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Aeronca's pioneering aircraft

Aeronca History: Founded in 1928 as the Aeronautical Corporation of America, Aeronca was the first U.S. company to market a truly light airplane. The C-2 aircraft opened up flying to the general public and made the corporation a major force in general aviation. Changing its name to Aeronca in 1941, it served in World War II as the producer of the Aeronca Grasshopper, a light liaison and observation monoplane. The Company also manufactured hundreds of trainers and gliders for the war effort. The Post-War era saw the release of popular aircraft from Aeronca: the Champ, the Chief and Super Chief; the Defender, and the Arrow, a low-wing cabin monoplane with retractable landing gear. From 1945 to 1950, Aeronca built thousands of light aircraft, reaching a peak production of 50 aircraft per day. Production of light aircraft ceased in 1951. In the short span of twenty-three years Aeronca manufactured 17,408 airplanes of some 55 different models.

The legacies of Aeronca's pioneering aircraft remain for thousands of vintage aircraft buffs. Biannually, enthusiast and their aircraft gather for the Aeronca Association Convention at the adjacent Hook Field. Millions have also seen the Aeronca C-2 lightplane on display at the Smithsonian National Air and Space Museum in Washington, D.C.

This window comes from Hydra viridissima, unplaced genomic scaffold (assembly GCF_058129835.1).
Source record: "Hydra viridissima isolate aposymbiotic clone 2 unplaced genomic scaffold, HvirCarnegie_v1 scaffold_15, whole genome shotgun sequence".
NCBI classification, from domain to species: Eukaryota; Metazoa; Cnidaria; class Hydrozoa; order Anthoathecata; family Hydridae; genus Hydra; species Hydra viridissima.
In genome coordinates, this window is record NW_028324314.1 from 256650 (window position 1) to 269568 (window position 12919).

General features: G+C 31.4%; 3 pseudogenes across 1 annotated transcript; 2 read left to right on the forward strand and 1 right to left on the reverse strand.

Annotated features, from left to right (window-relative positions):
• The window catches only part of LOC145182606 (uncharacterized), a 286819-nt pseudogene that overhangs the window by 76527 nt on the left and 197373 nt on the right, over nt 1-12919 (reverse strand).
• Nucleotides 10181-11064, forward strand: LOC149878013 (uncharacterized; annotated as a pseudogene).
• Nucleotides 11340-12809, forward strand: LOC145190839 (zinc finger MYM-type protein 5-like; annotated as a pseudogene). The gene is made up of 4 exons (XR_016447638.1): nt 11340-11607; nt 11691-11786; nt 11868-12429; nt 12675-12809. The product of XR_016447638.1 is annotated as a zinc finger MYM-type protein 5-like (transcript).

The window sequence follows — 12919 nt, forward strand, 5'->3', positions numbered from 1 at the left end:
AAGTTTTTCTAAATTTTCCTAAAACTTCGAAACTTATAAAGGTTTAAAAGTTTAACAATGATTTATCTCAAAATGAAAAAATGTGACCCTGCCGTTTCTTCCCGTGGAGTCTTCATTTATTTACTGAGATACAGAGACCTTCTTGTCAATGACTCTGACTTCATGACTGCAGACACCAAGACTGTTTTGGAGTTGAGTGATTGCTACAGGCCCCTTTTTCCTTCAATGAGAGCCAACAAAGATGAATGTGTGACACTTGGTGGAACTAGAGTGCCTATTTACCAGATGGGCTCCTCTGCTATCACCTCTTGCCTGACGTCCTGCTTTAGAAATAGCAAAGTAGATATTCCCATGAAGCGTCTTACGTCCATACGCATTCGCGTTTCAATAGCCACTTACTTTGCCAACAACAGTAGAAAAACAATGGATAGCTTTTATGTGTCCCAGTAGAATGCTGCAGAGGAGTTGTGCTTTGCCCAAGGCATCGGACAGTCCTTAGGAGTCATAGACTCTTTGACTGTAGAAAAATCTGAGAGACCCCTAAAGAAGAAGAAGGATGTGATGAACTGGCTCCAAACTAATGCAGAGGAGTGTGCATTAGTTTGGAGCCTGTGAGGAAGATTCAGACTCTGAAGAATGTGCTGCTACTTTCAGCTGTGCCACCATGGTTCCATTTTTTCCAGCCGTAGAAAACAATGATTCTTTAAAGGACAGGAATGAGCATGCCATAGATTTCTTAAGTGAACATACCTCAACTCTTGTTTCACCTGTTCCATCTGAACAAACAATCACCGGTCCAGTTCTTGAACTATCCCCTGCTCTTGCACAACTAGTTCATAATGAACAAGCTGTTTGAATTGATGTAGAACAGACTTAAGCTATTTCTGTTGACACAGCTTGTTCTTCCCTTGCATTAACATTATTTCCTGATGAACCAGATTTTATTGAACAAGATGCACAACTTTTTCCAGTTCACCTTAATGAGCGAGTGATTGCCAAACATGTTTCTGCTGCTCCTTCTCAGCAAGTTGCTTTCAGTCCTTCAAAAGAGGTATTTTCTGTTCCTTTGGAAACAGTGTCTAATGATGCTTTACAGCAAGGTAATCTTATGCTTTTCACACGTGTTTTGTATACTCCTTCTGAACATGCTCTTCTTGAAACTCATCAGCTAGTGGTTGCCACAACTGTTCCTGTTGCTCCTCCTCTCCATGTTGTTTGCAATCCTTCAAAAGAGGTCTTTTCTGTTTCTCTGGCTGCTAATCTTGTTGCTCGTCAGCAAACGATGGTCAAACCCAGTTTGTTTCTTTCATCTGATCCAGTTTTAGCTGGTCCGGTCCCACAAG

Subsequent to the recession that hit the light aircraft industry in the late 1940's, Aeronca assumed the role of pioneer in the field of brazing and bonding of honeycomb and other heat resistant structures for the aerospace industry. The high temperature brazed honeycomb techniques Aeronca developed won the contract for the Apollo command module and Aeronca manufactured nearly all of the outer structure of the spacecraft. This structure preformed successfully during the reentry to earth of all Apollo missions.

Aeronca Today: Today, Aeronca is a major aerospace sub-contractor for engine/nacelle components, aircraft structures, space structures, and missile control surfaces.

Located near U.S. Interstate 75, midway between Cincinnati and Dayton, Ohio, Aeronca sits on 39 acres of land adjacent to Hook Field. The plant itself encompasses 450,000 square feet of floor space. Geared to producing complex aerospace structures, Aeronca has CATIA based CAD/CAM equipment used for computerized design and manufacture. The ability to design, test, and certify new components is highly valued by Aeronca's customers.